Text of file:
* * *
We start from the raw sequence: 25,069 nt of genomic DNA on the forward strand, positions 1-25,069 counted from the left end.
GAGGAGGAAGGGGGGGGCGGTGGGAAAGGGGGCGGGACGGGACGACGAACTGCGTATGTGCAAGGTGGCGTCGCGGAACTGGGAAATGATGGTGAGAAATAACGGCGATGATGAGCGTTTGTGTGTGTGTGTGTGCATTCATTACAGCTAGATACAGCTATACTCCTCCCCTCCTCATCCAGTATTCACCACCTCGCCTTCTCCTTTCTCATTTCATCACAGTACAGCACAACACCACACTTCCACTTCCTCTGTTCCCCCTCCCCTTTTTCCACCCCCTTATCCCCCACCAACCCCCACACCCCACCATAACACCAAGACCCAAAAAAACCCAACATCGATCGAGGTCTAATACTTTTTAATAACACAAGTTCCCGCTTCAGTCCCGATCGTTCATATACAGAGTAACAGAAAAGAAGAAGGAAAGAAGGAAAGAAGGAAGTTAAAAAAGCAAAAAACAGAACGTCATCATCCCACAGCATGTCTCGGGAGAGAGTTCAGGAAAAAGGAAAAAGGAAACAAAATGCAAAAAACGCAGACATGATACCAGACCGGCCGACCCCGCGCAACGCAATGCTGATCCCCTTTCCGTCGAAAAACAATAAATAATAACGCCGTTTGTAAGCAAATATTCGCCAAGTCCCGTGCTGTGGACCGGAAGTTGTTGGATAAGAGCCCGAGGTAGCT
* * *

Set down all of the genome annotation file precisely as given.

We start from the raw sequence: 25,069 nt of genomic DNA on the forward strand, positions 1-25,069 counted from the left end.
GAGGAGGAAGGGGGGGGCGGTGGGAAAGGGGGCGGGACGGGACGACGAACTGCGTATGTGCAAGGTGGCGTCGCGGAACTGGGAAATGATGGTGAGAAATAACGGCGATGATGAGCGTTTGTGTGTGTGTGTGTGCATTCATTACAGCTAGATACAGCTATACTCCTCCCCTCCTCATCCAGTATTCACCACCTCGCCTTCTCCTTTCTCATTTCATCACAGTACAGCACAACACCACACTTCCACTTCCTCTGTTCCCCCTCCCCTTTTTCCACCCCCTTATCCCCCACCAACCCCCACACCCCACCATAACACCAAGACCCAAAAAAACCCAACATCGATCGAGGTCTAATACTTTTTAATAACACAAGTTCCCGCTTCAGTCCCGATCGTTCATATACAGAGTAACAGAAAAGAAGAAGGAAAGAAGGAAAGAAGGAAGTTAAAAAAGCAAAAAACAGAACGTCATCATCCCACAGCATGTCTCGGGAGAGAGTTCAGGAAAAAGGAAAAAGGAAACAAAATGCAAAAAACGCAGACATGATACCAGACCGGCCGACCCCGCGCAACGCAATGCTGATCCCCTTTCCGTCGAAAAACAATAAATAATAACGCCGTTTGTAAGCAAATATTCGCCAAGTCCCGTGCTGTGGACCGGAAGTTGTTGGATAAGAGCCCGAGGTAGCT